How to drift, with Ken Block
Source : How to drift, with Ken Block
Ken Block, king of sideways, invites us to ride shotgun at Silverstone for tyre-smoking, drift-tastic fun in an 845bhp, all-wheel-drive Mustang called Hoonicorn
Ken Block must feel terrible. He flew into Heathrow via the US last night and also also also then drove to the hotel inside Milton Keynes Stadium for a kip, only to discover of which there was a football match on.
Early This specific morning, he’s already within the Silverstone paddock, hoodie up, cap and also also also sunglasses on and also also also can of energy drink in hand.“I think This specific’s about three within the morning,” he says.
This specific wouldn’t be a Great time to talk to most racing drivers, however Ken Block isn’t most racing drivers. His hood and also also also sunglasses frame a face of which beams a broad smile, a silver tooth shining. Even if you’re as tired as hell, if you’re Ken Block, showing us how best to muck about in a drift car producing well over 800bhp will be not going to make for a bad day.
How do you know Block? via his Gymkhana videos? Probably. There have been seven of them, each more ambitious than the one before and also also also featuring Block performing extraordinary drifts and also also also slides in increasingly ludicrous cars and also also also landscapes.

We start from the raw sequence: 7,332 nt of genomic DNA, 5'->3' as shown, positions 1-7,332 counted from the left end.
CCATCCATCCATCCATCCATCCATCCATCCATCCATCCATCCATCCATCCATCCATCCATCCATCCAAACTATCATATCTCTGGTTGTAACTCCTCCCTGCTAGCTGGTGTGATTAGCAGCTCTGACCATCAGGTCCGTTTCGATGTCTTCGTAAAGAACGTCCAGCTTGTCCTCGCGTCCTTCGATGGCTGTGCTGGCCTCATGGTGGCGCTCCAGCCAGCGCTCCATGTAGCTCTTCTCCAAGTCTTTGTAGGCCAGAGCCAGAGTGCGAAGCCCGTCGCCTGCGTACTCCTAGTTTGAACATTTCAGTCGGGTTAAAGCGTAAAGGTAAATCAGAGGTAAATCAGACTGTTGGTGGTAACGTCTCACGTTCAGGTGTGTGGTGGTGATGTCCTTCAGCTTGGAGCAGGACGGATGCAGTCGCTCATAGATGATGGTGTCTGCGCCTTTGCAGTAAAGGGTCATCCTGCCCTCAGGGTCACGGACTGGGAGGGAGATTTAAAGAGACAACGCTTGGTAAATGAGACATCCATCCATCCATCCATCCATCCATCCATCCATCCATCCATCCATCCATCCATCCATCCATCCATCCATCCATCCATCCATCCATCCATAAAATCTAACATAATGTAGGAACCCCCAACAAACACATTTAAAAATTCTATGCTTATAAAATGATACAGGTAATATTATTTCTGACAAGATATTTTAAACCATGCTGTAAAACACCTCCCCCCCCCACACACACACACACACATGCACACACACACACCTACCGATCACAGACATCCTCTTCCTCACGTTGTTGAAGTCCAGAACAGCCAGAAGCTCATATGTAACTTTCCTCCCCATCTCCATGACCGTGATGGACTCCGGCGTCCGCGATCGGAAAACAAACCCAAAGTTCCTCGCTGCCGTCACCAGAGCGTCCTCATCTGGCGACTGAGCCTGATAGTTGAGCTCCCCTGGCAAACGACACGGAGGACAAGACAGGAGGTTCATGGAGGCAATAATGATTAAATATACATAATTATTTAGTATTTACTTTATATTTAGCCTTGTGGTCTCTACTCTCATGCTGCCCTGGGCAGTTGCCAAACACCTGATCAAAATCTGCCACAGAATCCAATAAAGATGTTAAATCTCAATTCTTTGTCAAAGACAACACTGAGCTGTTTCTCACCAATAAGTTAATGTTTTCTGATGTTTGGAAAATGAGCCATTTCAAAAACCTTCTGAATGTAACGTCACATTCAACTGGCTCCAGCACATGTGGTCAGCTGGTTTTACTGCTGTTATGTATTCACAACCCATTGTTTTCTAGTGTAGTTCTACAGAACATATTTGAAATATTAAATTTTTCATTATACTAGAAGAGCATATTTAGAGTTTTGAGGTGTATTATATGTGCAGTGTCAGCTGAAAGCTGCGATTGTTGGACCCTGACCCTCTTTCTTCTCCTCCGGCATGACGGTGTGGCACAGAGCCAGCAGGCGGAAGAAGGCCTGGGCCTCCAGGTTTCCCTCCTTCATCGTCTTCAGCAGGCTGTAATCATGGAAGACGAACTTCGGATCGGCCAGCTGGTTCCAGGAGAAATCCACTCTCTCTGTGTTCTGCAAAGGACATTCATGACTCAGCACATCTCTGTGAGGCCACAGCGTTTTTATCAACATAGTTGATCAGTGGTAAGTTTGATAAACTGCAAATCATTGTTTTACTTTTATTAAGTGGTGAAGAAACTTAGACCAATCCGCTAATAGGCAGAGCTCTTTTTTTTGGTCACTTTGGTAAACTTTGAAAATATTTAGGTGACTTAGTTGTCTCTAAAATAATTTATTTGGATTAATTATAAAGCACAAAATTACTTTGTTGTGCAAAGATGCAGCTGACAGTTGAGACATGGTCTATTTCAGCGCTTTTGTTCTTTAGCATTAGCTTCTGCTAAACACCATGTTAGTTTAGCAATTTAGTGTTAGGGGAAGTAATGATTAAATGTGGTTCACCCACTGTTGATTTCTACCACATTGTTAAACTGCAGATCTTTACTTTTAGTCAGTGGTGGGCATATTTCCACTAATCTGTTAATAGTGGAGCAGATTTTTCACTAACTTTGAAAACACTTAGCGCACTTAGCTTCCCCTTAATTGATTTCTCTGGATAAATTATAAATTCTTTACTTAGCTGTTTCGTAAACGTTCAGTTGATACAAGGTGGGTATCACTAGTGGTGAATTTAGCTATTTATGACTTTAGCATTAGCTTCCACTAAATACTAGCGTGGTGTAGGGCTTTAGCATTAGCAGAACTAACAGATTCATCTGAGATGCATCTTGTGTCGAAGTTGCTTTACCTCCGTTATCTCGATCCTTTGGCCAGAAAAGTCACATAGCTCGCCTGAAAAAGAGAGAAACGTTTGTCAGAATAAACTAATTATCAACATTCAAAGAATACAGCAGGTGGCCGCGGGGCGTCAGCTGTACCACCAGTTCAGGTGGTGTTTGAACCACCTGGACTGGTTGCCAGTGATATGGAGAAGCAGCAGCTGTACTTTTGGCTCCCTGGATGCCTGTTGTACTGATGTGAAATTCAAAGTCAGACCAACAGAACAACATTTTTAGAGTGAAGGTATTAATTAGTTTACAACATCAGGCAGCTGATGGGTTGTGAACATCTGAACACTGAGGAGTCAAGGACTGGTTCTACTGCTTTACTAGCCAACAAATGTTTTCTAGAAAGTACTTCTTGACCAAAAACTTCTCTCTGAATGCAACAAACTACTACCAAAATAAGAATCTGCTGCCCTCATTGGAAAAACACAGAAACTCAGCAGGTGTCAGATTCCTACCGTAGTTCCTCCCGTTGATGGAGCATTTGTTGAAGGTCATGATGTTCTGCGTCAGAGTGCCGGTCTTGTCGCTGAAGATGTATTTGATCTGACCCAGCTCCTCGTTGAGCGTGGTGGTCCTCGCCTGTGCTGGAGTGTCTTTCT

More than 27 million people have seen the latest one. In all, these videos have been watched 0 million times, and also also also they’re great value for sponsors like DC Shoes, which Block co-founded.
Gymkhana will be like a regular motorsport event in its own right – although without the potential racing pitfalls of crashing, breaking down or not being shown on the telly much. within the same way of which Red Bull runs its own air race and also also also soap box events, Gymkhana will be not just great to watch however also a great marketing exercise.